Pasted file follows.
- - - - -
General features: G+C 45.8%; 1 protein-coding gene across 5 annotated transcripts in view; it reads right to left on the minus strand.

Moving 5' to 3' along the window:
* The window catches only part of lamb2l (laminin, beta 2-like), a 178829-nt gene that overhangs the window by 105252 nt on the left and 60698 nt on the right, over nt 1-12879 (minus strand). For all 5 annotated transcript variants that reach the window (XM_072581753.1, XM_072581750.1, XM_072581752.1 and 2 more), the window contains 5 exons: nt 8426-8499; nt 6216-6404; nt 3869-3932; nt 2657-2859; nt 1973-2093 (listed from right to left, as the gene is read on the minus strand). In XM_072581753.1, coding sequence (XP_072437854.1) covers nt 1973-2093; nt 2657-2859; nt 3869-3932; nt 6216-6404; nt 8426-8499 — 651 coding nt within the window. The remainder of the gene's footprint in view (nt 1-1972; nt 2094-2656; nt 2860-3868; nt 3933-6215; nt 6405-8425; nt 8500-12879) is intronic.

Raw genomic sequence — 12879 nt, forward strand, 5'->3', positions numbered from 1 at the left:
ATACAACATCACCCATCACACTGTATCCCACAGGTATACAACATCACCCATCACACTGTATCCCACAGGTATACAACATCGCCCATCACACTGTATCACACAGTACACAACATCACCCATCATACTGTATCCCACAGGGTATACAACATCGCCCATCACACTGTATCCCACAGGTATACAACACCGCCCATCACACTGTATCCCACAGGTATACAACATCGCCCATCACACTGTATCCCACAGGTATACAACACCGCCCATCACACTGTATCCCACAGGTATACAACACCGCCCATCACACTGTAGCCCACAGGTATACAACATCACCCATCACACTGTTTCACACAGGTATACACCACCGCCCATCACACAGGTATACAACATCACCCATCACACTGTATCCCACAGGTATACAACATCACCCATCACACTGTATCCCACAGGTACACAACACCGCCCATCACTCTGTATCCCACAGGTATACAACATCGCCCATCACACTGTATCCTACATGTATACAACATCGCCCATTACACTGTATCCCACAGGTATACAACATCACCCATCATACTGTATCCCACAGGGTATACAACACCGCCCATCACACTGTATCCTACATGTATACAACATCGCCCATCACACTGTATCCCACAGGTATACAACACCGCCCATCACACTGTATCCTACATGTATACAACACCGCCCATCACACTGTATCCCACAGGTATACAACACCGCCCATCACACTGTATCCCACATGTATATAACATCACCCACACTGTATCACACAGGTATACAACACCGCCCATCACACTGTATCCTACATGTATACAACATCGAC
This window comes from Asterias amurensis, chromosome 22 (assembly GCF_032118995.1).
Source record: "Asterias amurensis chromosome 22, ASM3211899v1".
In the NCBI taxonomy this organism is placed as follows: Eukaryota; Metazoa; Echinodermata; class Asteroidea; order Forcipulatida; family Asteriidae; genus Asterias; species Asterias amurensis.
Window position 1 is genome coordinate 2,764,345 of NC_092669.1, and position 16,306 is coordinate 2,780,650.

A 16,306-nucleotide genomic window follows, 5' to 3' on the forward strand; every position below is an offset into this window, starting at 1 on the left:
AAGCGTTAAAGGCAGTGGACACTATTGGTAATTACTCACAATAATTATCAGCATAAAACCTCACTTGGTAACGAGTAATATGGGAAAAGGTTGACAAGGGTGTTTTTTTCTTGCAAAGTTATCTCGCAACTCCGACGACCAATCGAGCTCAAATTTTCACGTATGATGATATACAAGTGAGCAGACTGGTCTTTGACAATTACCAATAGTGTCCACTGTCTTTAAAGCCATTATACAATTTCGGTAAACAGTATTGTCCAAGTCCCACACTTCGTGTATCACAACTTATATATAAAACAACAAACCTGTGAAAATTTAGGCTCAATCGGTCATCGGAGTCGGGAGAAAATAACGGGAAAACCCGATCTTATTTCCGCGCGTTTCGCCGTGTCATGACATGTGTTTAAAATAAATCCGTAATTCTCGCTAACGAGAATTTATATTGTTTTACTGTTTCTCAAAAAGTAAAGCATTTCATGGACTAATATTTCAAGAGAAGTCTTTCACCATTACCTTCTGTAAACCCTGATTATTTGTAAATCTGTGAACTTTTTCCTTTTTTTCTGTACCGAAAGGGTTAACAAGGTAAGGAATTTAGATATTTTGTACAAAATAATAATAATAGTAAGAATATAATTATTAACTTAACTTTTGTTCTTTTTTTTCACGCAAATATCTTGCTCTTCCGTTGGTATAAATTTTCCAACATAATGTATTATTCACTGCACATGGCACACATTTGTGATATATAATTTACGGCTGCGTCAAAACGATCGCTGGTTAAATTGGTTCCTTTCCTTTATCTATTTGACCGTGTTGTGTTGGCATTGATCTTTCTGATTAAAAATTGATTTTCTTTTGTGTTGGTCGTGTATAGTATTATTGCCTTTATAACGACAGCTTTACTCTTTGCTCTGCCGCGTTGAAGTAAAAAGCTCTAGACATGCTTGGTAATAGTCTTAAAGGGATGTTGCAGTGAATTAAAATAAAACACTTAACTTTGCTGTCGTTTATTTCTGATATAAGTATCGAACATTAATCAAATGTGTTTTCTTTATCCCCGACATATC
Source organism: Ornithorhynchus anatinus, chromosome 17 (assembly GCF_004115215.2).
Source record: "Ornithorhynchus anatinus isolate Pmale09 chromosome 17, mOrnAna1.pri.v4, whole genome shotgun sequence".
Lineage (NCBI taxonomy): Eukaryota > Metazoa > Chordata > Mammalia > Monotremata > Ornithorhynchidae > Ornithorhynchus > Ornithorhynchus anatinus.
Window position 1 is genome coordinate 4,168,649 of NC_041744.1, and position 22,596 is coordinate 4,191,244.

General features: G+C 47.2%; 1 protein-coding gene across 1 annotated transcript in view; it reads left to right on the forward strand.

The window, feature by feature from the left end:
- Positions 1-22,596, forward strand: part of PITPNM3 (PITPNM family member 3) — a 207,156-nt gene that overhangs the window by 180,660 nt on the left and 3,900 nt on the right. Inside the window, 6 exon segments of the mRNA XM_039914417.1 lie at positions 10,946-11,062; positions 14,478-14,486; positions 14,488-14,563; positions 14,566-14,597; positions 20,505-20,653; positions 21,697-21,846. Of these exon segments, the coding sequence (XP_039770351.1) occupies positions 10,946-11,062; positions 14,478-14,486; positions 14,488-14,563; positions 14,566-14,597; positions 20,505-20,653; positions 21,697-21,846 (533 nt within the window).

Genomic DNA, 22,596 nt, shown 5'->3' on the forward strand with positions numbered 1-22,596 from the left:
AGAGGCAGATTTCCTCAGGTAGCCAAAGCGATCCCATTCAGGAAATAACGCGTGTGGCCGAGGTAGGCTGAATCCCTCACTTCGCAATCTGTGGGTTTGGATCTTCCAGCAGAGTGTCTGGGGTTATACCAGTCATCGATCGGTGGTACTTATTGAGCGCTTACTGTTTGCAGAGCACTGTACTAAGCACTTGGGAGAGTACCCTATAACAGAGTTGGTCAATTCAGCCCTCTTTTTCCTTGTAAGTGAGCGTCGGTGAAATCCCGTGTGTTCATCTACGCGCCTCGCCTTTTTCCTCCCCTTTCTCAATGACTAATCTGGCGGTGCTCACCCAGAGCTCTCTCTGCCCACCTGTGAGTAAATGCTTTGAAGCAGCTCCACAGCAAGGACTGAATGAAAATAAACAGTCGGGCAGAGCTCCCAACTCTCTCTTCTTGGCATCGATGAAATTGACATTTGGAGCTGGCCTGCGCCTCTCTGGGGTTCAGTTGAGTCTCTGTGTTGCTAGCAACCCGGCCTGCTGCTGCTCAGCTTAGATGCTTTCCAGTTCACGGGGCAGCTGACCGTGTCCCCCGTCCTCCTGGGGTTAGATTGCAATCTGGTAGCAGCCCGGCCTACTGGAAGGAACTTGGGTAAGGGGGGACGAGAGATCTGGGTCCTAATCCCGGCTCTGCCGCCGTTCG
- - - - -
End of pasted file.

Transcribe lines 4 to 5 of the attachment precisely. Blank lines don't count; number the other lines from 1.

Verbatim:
Raw genomic sequence — 12879 nt, forward strand, 5'->3', positions numbered from 1 at the left:
ATACAACATCACCCATCACACTGTATCCCACAGGTATACAACATCACCCATCACACTGTATCCCACAGGTATACAACATCGCCCATCACACTGTATCACACAGTACACAACATCACCCATCATACTGTATCCCACAGGGTATACAACATCGCCCATCACACTGTATCCCACAGGTATACAACACCGCCCATCACACTGTATCCCACAGGTATACAACATCGCCCATCACACTGTATCCCACAGGTATACAACACCGCCCATCACACTGTATCCCACAGGTATACAACACCGCCCATCACACTGTAGCCCACAGGTATACAACATCACCCATCACACTGTTTCACACAGGTATACACCACCGCCCATCACACAGGTATACAACATCACCCATCACACTGTATCCCACAGGTATACAACATCACCCATCACACTGTATCCCACAGGTACACAACACCGCCCATCACTCTGTATCCCACAGGTATACAACATCGCCCATCACACTGTATCCTACATGTATACAACATCGCCCATTACACTGTATCCCACAGGTATACAACATCACCCATCATACTGTATCCCACAGGGTATACAACACCGCCCATCACACTGTATCCTACATGTATACAACATCGCCCATCACACTGTATCCCACAGGTATACAACACCGCCCATCACACTGTATCCTACATGTATACAACACCGCCCATCACACTGTATCCCACAGGTATACAACACCGCCCATCACACTGTATCCCACATGTATATAACATCACCCACACTGTATCACACAGGTATACAACACCGCCCATCACACTGTATCCTACATGTATACAACATCGAC